Every once in awhile, no matter how I try to stay on my spiritual path, keep to my moral high road, or work to follow my Higher Power’s direction, I still find myself wallowing in self-pity.
This self-pity almost always has something to do with losing a person that I loved.
It has always been hard for me to recover from a loss, especially when the loss is related to someone who chose to walk away from what I was offering: myself.
And when I fall into self-pity, I am left feeling wounded, abandoned, and disheartened.
When I am in this place of despair, I have learned to ask myself several questions which help to pull me out of my pain and back into a place of loving-kindness.
The questions are simple, but straight to the point:
1. Do I regret the time I spent with this person?
2. Do I regret the love I gave them?
3. Do I regret the memories of our time together? The things we created together?
4. If I had a chance to “do it over again” would I take it back? Choose to never have this person in my life?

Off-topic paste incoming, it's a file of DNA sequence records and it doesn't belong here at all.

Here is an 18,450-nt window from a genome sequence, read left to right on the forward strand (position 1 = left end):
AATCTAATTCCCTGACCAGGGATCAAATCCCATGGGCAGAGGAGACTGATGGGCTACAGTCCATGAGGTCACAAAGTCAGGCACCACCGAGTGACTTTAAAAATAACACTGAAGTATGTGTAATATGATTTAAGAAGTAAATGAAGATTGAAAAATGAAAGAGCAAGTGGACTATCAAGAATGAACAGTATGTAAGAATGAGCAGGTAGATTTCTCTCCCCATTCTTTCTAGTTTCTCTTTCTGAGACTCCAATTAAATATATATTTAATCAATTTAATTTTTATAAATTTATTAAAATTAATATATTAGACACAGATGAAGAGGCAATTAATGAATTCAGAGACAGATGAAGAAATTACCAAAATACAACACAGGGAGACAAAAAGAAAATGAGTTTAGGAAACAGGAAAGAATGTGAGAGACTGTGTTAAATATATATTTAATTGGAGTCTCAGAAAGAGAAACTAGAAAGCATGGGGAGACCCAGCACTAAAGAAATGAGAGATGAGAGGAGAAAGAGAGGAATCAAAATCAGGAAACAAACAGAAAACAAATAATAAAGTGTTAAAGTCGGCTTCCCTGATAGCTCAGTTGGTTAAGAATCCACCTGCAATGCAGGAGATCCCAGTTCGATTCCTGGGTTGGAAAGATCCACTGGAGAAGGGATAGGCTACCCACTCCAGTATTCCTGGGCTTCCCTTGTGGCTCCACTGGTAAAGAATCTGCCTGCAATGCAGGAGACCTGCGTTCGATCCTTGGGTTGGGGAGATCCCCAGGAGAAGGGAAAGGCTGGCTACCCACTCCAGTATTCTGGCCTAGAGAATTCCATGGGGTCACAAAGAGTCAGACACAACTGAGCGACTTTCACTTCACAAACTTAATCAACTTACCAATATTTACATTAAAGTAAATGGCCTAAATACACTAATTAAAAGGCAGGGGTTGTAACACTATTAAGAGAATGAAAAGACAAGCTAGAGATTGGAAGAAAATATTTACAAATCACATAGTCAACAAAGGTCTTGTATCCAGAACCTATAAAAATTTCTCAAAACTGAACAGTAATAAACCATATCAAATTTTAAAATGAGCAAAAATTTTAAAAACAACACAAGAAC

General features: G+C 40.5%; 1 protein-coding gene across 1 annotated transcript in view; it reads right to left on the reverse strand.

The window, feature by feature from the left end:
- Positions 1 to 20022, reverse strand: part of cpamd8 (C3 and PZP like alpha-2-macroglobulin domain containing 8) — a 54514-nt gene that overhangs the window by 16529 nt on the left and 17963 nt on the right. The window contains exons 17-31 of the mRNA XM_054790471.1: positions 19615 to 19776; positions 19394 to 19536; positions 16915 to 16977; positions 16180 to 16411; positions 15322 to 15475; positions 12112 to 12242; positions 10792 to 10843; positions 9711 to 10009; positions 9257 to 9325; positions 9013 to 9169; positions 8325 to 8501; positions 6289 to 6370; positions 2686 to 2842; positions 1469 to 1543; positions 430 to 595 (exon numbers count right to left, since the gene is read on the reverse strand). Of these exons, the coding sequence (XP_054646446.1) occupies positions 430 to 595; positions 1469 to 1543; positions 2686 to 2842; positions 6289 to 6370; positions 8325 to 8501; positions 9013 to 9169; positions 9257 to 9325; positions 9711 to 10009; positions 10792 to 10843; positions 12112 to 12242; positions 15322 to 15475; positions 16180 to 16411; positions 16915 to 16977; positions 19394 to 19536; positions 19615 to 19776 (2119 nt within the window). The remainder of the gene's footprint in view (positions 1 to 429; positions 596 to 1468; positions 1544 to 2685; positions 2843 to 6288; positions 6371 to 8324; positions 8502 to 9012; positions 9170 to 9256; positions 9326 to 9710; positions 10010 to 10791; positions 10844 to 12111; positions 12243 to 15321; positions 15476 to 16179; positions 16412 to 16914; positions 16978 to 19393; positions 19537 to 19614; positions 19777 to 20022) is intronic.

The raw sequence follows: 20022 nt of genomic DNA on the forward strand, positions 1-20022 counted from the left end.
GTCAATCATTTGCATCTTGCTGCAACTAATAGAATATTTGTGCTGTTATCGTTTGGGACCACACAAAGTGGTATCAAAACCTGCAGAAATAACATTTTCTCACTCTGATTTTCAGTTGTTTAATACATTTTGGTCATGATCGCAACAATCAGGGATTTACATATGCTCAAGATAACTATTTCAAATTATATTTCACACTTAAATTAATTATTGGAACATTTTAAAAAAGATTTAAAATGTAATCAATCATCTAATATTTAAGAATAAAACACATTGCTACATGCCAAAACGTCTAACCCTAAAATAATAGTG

My answer to each question is always the same… No.
Even though I suffer the pain of the loss now, maybe even regrets related to things I feel I could have done differently in the relationship, I know that the pain I feel is one of mourning and that mourning is how I pay homage to important people or events in my life.
The intensity of my emotion, of my attachment, reminds me that what I gave was valuable, that I was true to my heart, and no matter the outcome, I am thankful for my generous spirit and my bravery in being willing to share myself with another human being.
“Dear God, thank you for bringing people into my life who have taught me how to love, and how to bear loss. Thank you for showing me that love is a gift that should be cherished.”